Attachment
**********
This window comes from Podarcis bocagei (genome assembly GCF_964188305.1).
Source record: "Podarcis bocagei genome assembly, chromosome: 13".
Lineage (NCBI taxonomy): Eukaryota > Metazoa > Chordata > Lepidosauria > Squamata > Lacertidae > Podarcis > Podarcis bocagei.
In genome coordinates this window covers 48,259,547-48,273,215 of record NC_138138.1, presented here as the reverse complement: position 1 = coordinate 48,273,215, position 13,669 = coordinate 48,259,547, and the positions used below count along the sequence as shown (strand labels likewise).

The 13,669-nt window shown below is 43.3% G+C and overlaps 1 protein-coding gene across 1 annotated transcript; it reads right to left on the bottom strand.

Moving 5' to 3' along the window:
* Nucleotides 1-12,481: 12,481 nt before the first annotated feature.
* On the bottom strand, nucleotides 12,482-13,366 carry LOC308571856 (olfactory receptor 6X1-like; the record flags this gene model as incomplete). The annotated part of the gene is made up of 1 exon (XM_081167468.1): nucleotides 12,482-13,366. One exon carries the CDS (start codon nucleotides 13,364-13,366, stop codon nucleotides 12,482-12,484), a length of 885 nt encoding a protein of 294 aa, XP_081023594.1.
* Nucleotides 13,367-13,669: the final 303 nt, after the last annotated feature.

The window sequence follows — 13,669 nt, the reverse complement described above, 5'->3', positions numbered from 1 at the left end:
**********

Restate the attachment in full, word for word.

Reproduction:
This window comes from Podarcis bocagei (genome assembly GCF_964188305.1).
Source record: "Podarcis bocagei genome assembly, chromosome: 13".
Lineage (NCBI taxonomy): Eukaryota > Metazoa > Chordata > Lepidosauria > Squamata > Lacertidae > Podarcis > Podarcis bocagei.
In genome coordinates this window covers 48,259,547-48,273,215 of record NC_138138.1, presented here as the reverse complement: position 1 = coordinate 48,273,215, position 13,669 = coordinate 48,259,547, and the positions used below count along the sequence as shown (strand labels likewise).

The 13,669-nt window shown below is 43.3% G+C and overlaps 1 protein-coding gene across 1 annotated transcript; it reads right to left on the bottom strand.

Moving 5' to 3' along the window:
* Nucleotides 1-12,481: 12,481 nt before the first annotated feature.
* On the bottom strand, nucleotides 12,482-13,366 carry LOC308571856 (olfactory receptor 6X1-like; the record flags this gene model as incomplete). The annotated part of the gene is made up of 1 exon (XM_081167468.1): nucleotides 12,482-13,366. One exon carries the CDS (start codon nucleotides 13,364-13,366, stop codon nucleotides 12,482-12,484), a length of 885 nt encoding a protein of 294 aa, XP_081023594.1.
* Nucleotides 13,367-13,669: the final 303 nt, after the last annotated feature.

The window sequence follows — 13,669 nt, the reverse complement described above, 5'->3', positions numbered from 1 at the left end: